Storm Cloud for Insolvency Practitioners?

by K&L Gates LLP

Cloud and Insolvency

With the increasing popularity of cloud computing, more companies are taking advantage of cheap, efficient and globally available data storage options. Obtaining access to data stored in the cloud on termination of the cloud contract, particularly on an insolvency event, may be considerably more expensive and difficult.

What is the Elusive "Cloud"?

The cloud has no defined meaning, but is generally a term used to describe subscription based technology arrangements where individuals or entities outsource their information technology (IT) resources to third parties who manage their data and make it available over a network, usually the internet. Cloud services may be public (such as Gmail, Amazon and Dropbox), private (designed only for access within a specific entity) or a combination of both.

Accessing Data Stored in the Cloud

Traditionally, companies have managed data on a physical server in their office or a data centre in their country of operation. The books and records, and the format of their data, were within a company's possession and control and were easily accessible to comply with the company's obligations under the Corporations Act to keep written financial records. In situations where insolvency practitioners, including receivers, voluntary administrators or liquidators, were appointed to such a company, they could walk into the business and copy all data from the servers current to the date of appointment, without necessarily obtaining or requiring cooperation from the company directors.

Under a cloud contract, data is uploaded into the cloud service provider's network outside the control of the company and the servers can be located in another country or stored in a number of servers across many countries. The company can access their data and records in accordance with the cloud contract.

How do Insolvency Practitioners Gain Access to Cloud Data?

The terms of cloud contracts can vary significantly between service providers and, if not negotiated by the Company at the outset of the engagement, can include terms that are one-sided in favour of the cloud provider. It would depend on the terms of the contract as to whether the provider would simply allow access to the insolvency practitioner without the provision of a court order.

The terms of the cloud contract will most likely determine the ongoing availability and accessibility of the data for an insolvency practitioner, including the format of the data able to be retrieved, which in turn may create a headache for them when trying to obtain the data.

Many cloud contracts contain a provision allowing the cloud service provider to terminate the agreement upon the occurrence of a number of insolvency events. In such cases, the cloud contract may not even permit the company the opportunity to retrieve its data on termination. Cloud providers have significant practical leverage and may demand pre-appointment debt be paid before providing access to data that may be essential to the operation or sale of a business.

For this reason, an insolvency practitioner will need to have the cloud contracts reviewed to determine how to gain access to books and records stored in the cloud. Given the ease with which a cloud service provider can switch off access to data, this should happen fairly quickly upon appointment, once the appropriate systems and data have been identified.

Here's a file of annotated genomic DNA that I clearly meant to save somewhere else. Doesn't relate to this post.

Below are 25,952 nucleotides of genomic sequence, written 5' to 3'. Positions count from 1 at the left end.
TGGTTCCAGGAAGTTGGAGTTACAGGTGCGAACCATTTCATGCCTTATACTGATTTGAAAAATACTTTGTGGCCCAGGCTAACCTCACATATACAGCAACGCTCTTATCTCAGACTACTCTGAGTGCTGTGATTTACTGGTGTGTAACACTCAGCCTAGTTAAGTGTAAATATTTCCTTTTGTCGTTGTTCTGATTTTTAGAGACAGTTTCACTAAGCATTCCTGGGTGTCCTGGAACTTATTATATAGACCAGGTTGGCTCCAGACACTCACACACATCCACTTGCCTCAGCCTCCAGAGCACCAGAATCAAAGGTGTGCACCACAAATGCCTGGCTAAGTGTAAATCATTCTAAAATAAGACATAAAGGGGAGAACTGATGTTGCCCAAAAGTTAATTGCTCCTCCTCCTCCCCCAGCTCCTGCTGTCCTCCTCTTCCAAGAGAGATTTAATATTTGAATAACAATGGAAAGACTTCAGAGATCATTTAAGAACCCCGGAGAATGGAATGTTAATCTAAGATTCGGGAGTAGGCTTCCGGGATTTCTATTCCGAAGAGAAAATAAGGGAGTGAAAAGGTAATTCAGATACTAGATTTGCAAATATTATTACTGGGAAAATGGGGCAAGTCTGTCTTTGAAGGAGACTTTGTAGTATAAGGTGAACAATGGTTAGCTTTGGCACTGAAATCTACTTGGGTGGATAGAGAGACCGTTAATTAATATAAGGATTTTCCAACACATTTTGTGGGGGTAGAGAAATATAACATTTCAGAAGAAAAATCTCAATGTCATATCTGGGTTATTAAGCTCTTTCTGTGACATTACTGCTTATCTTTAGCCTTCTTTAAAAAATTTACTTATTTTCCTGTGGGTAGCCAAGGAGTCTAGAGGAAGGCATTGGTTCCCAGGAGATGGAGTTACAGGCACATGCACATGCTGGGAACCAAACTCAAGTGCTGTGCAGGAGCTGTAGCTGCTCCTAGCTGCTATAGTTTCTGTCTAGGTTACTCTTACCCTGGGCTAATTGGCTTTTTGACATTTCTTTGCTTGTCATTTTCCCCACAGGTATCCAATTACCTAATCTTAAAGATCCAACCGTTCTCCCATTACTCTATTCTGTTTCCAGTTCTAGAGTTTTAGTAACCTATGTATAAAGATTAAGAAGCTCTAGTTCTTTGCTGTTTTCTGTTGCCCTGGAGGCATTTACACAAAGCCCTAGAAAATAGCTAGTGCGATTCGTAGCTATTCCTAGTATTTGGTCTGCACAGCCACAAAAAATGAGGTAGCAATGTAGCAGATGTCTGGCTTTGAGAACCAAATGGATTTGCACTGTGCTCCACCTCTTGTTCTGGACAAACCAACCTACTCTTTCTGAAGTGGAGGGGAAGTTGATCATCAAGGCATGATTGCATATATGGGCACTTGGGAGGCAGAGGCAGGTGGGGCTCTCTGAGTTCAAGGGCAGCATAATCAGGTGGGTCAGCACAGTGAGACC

Some of the questions that will need to be answered when reviewing the cloud contract include:

  • When can the cloud contract be terminated (ie is it based on an insolvency event)?
  • How difficult is it, and how much will it cost, to access and retrieve data and take copies of the data? 
  • In what format will the data be provided? Ie are there obligations on the cloud provider to ensure that the data is returned in a meaningful format that the insolvency practitioner is able to view and understand? 
  • Is there a data retention/backup policy and does the provider use an external party for data backup? 
  • Is the data stored in servers in the country of operation of the company or in one or many foreign jurisdictions?

Insolvency practitioners may also need to take the following commercial practicalities into consideration:

  • If possible, should a payment arrangement be negotiated with the cloud provider to maintain access to the data?
  • What are the security and confidentiality policies of the provider? 
  • What resources will be required to assist with access, retrieving, and understanding the data?

Jurisdictional Access Issues

Where servers are located in foreign jurisdictions or foreign third party data centres are utilised, the waters become muddy. Insolvency practitioners may need to consider whether an order for delivery of data by a court in Australia is necessary and, indeed, whether such an order would compel a foreign cloud provider or data centre to deliver the data. The order required will be determined initially by the provisions of the cloud contract. Other factors will include any relevant cross border insolvency regulations, as well as foreign recognition of the insolvency appointment, to determine whether the order made, or proposed, would be enforceable in the country where the data is being stored.

Globalisation of the Collection of Books and Records

The process for retrieving company books and records is becoming more difficult as technology evolves. It is no longer a matter of simply collecting a cardboard box of books and records from a director's home office or downloading a copy of the records from the server onto a hard drive. As company data disappears into the cloud, accessing company books and records may become a global challenge for insolvency practitioners.


Written by:

K&L Gates LLP

K&L Gates LLP on:

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